So do the respective players in the public and private domains feel they are operating in a level-playing environment? Bajaj Allianz General Insurance Company chief executive Sam Ghosh thinks so, saying: "Every company is free to practice what they think is right. The IRDA is doing its best to ensure a level-playing field."
LIC chairman S B Mathur thinks otherwise. He feels that with the state players having to report to a host of authorities -- the comptroller and auditor general, the Parliament, the finance ministry -- and not just the IRDA, there is no level-playing field.
Moreover, private insurers do not need to meet scheduled caste and scheduled tribe targets or set up a separate Hindi cell to promote the national language. Their operations are not an open secret. "Whatever we do becomes public knowledge," he says.
State insurers are also struggling when it comes to closing deals. "In the major cities, we now need to struggle to complete a sale because policy-holders are comparing products and asking for a better deal," says Mathur.
So where does the private sector see itself in the next 10 years?
Aviva's chief executive Stuart Purdy sees new players cornering over half the market. Analysts are not as optimistic. They picture the insurance sector moving more or less on the lines of the banking industry, where state player LIC will lose less than 50 per cent share over a span of 15 years or more.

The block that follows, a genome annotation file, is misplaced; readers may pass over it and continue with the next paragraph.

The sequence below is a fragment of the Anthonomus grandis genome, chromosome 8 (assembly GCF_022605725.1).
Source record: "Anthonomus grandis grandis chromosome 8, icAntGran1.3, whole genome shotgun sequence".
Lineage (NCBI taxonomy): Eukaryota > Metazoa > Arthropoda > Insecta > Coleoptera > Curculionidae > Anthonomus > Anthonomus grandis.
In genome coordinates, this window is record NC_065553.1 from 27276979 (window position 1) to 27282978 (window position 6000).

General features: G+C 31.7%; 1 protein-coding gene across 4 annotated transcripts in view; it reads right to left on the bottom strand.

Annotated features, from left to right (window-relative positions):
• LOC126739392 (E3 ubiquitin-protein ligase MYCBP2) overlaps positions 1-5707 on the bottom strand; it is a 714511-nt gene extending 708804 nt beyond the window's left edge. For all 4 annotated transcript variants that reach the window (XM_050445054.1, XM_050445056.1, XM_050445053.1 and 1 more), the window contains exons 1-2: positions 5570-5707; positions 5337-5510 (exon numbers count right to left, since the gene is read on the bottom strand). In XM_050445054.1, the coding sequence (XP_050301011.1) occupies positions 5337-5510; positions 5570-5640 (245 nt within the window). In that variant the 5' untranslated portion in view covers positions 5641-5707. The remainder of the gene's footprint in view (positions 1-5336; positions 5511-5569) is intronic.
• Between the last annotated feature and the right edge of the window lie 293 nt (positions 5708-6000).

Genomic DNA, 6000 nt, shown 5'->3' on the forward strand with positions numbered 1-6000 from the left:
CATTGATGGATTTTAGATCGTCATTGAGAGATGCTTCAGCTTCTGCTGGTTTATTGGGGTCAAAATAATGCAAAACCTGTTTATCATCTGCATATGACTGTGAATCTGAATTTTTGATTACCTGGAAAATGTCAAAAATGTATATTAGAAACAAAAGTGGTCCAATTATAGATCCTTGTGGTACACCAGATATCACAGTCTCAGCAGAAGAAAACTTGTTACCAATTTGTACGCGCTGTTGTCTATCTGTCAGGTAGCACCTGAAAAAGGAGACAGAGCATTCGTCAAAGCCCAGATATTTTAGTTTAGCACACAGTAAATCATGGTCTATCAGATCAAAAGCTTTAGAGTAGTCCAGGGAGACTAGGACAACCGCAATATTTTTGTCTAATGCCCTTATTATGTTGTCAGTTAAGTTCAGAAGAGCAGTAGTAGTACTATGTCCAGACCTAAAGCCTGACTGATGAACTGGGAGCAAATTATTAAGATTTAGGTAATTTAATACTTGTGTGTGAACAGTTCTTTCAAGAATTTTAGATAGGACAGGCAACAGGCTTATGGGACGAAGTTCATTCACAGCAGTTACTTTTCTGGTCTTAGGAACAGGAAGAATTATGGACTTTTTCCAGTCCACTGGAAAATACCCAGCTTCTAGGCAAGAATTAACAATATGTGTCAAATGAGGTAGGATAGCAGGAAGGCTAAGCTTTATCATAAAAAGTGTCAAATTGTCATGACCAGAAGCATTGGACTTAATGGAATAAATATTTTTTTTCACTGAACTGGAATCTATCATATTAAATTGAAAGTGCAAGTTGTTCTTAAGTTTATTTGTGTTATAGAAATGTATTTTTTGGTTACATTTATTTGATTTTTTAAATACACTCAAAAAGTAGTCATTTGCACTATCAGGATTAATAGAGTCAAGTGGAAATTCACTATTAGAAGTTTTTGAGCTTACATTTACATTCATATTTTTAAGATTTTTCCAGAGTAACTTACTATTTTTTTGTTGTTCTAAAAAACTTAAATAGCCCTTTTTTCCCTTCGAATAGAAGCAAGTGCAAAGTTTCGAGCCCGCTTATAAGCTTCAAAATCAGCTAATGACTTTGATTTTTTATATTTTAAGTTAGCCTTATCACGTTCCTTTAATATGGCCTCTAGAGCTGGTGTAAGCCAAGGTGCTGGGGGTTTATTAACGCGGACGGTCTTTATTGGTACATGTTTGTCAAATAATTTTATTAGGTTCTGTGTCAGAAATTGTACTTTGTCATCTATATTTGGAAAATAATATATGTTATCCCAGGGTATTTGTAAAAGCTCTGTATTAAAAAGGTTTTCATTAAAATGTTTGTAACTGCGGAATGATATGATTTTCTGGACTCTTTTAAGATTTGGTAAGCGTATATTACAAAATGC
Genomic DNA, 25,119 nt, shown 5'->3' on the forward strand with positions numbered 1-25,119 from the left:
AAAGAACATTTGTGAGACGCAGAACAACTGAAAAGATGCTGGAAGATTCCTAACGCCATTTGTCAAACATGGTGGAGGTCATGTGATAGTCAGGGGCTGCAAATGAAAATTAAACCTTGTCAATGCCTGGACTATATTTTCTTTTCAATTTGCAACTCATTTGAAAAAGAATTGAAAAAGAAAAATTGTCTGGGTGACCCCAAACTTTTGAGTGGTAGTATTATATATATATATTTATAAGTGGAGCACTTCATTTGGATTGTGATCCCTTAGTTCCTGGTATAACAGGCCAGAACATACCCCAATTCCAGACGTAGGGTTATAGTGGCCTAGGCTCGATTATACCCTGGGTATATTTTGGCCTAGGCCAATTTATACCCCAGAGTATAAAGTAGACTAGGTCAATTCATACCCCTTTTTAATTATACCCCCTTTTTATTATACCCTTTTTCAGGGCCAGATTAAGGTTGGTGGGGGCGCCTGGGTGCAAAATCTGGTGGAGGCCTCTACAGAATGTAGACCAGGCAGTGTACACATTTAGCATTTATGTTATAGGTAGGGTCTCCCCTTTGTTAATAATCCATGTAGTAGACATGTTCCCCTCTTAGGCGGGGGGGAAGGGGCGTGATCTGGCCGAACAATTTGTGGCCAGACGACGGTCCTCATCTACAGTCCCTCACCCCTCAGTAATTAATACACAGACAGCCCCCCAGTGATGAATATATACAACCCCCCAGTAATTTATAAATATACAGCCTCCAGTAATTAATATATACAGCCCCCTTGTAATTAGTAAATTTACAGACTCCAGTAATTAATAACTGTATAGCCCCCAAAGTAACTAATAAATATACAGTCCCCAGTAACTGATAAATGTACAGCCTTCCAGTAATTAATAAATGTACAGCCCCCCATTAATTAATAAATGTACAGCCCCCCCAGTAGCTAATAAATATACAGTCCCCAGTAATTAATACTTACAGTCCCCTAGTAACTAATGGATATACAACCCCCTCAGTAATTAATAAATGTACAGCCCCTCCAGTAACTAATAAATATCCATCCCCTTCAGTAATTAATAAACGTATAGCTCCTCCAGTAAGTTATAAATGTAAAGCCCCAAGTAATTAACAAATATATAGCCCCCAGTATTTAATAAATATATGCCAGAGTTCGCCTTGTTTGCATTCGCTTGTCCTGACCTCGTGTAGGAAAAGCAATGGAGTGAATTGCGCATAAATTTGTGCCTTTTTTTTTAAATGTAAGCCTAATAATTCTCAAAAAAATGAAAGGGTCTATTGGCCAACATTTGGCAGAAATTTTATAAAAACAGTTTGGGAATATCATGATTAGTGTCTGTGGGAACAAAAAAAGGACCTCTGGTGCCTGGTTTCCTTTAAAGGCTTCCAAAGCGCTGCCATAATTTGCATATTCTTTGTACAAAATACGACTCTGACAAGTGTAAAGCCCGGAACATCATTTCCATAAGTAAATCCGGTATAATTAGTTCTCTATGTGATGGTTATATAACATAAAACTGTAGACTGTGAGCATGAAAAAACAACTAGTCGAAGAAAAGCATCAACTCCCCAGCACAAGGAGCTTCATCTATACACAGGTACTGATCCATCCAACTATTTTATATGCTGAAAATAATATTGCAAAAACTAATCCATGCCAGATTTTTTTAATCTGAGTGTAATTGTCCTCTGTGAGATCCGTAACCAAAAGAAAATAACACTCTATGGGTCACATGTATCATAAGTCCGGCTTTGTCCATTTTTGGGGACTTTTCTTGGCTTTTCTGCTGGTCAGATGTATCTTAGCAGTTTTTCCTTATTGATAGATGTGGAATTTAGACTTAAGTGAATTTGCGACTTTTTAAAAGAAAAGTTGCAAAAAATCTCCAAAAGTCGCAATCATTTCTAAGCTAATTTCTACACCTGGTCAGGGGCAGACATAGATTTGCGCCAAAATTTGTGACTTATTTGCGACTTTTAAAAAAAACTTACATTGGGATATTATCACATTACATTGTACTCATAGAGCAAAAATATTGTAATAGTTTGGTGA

Krishnamurthy points out that unlike public sector banks that took time to raise operating efficiencies on account of size and investment in information technology, "LIC has geared up its technology networking and focused on customer orientation in a short period."
Bakshi sees the distinction between private and public sector players blurring as each of the 12 companies in the non-life industry establish their own brand identity.
Overall, there is little room for complacence. Some time ago, IRDA chairman N Rangachary compared the new kids on the block to "children learning to walk and competing with adults who are already well adapted to the market place". In a market that is deep and growing, this could be both a challenge and an opportunity.